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What is a Stampede?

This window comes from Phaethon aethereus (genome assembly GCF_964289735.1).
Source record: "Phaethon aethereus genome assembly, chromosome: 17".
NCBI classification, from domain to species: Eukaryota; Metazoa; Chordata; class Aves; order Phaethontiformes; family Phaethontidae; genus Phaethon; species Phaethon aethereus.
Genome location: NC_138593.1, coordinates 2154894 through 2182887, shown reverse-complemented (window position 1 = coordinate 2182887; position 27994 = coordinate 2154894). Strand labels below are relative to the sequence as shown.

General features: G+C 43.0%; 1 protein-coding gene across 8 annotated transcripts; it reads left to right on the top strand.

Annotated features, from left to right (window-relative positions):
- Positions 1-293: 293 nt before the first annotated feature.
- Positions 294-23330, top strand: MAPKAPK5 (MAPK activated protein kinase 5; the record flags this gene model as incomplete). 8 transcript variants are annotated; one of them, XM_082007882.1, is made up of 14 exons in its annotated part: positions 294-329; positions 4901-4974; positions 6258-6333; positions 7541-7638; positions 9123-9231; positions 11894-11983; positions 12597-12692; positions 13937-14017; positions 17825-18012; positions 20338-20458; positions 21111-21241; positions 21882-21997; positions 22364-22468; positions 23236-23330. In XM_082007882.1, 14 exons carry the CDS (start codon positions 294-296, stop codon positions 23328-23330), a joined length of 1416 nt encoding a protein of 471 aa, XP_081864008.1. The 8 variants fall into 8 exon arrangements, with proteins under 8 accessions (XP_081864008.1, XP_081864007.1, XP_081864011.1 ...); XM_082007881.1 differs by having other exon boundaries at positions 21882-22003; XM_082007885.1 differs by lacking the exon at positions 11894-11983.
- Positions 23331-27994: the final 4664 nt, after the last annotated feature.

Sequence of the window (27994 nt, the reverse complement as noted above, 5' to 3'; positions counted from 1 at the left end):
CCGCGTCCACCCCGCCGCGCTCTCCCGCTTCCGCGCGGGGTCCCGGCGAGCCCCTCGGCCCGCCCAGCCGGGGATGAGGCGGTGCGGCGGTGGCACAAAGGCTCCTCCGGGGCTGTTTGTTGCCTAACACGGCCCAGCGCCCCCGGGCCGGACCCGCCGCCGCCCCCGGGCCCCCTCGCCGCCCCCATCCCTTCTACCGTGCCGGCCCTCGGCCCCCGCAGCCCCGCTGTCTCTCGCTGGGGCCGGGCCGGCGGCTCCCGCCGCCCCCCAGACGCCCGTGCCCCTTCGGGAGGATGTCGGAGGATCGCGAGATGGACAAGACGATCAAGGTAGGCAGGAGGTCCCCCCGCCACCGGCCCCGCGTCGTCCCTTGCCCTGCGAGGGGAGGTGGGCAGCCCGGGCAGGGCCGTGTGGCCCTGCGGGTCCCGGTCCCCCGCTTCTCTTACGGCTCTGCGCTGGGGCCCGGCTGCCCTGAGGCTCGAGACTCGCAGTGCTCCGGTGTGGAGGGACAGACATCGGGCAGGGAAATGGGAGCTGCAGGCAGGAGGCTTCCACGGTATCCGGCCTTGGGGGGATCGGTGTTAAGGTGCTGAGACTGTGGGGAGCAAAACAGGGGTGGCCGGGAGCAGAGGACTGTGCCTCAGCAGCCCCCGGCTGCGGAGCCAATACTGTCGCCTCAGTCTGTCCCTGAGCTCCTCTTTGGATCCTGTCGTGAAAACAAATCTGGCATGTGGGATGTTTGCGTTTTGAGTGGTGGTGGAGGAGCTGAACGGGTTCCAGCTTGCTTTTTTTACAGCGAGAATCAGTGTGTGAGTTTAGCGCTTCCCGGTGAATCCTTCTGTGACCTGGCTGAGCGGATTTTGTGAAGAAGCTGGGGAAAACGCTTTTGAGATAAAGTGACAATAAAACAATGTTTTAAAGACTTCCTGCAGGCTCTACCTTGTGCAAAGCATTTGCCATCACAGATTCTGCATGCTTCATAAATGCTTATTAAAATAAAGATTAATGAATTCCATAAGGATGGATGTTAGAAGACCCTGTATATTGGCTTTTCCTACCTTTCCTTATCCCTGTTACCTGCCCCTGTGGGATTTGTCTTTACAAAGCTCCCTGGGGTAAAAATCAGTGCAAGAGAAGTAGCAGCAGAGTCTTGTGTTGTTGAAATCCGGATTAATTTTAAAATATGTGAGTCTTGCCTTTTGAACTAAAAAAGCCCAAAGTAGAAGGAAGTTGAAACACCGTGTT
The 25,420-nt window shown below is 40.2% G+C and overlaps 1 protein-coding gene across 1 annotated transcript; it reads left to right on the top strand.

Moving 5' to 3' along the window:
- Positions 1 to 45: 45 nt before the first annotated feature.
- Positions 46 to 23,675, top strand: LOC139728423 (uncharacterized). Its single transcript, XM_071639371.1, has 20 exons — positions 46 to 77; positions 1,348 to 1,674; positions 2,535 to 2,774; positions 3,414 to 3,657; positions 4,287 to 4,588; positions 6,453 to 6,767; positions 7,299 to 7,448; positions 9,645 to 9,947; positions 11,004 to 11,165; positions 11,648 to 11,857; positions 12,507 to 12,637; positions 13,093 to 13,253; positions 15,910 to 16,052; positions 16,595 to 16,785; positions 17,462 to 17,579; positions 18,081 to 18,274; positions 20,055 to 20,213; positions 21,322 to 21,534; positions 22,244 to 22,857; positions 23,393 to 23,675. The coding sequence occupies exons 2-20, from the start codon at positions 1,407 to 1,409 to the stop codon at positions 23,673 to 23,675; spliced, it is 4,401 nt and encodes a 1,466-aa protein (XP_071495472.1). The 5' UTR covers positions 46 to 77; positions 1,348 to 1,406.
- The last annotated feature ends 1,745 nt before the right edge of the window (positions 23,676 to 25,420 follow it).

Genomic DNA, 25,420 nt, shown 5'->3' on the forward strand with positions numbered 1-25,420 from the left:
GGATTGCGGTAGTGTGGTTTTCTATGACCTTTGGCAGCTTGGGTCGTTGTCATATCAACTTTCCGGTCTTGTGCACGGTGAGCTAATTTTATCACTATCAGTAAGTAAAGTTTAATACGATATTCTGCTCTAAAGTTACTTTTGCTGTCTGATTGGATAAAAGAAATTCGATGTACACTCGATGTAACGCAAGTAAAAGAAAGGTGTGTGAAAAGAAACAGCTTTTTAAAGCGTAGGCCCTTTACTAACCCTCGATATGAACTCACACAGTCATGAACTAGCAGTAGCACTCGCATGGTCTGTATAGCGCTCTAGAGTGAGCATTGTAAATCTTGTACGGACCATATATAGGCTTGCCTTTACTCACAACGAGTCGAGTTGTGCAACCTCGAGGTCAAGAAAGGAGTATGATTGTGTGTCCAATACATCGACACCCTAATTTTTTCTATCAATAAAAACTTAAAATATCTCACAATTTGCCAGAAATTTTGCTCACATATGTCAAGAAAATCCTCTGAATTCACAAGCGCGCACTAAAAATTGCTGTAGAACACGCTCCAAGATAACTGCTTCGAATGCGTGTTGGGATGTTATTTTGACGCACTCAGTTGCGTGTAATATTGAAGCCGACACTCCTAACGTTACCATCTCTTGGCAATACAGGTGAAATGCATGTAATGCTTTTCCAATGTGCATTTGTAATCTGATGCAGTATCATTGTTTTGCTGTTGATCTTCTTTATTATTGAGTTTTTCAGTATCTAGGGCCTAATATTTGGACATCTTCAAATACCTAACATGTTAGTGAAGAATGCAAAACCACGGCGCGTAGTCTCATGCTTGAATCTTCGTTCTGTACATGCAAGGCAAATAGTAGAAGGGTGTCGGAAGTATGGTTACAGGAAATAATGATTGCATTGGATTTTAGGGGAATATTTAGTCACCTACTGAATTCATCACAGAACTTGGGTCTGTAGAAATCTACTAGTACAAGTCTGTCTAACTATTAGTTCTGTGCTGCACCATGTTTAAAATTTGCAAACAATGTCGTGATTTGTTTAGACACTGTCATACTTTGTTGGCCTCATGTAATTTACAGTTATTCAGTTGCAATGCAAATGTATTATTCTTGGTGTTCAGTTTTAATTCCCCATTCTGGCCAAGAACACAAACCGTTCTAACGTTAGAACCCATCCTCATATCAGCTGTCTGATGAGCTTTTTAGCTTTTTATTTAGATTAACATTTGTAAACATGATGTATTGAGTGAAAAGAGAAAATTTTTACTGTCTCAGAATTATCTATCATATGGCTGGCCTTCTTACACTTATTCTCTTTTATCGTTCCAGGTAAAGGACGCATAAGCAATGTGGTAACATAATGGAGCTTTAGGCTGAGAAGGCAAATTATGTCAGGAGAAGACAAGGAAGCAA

A stampede is an act of mass impulse among herd animals or a crowd of people in which the herd (or crowd) collectively begins running with no clear direction or purpose. Stampedes are believed to originate from biological responses in the brains and endocrine systems of herd animals. The response is believed to have evolved to help animals escape predators. A large stampede will frequently destroy anything in its way. In farmed animals, herd managers, sometimes called cowboys attempt to turn the moving herd into itself, so that it runs in circles rather than self-destructing by running over a cliff or into a river, or from damaging human life or property by overrunning human settlements. By an analogy, the term human stampede is applied to a sudden rush of a crowd of people, usually resulting in many injuries and death from suffocation and trampling. In stampede the term mob or crowd is used to refer to a congregated, active, polarized aggregate of people, which is basically heterogeneous and complex. Its most salient features include homogeneity of thought and action among its participants and impulsive and irrational actions by its participants. Thus, stampede can be considered as a goal-directed defensive mob, which is highly congregated.
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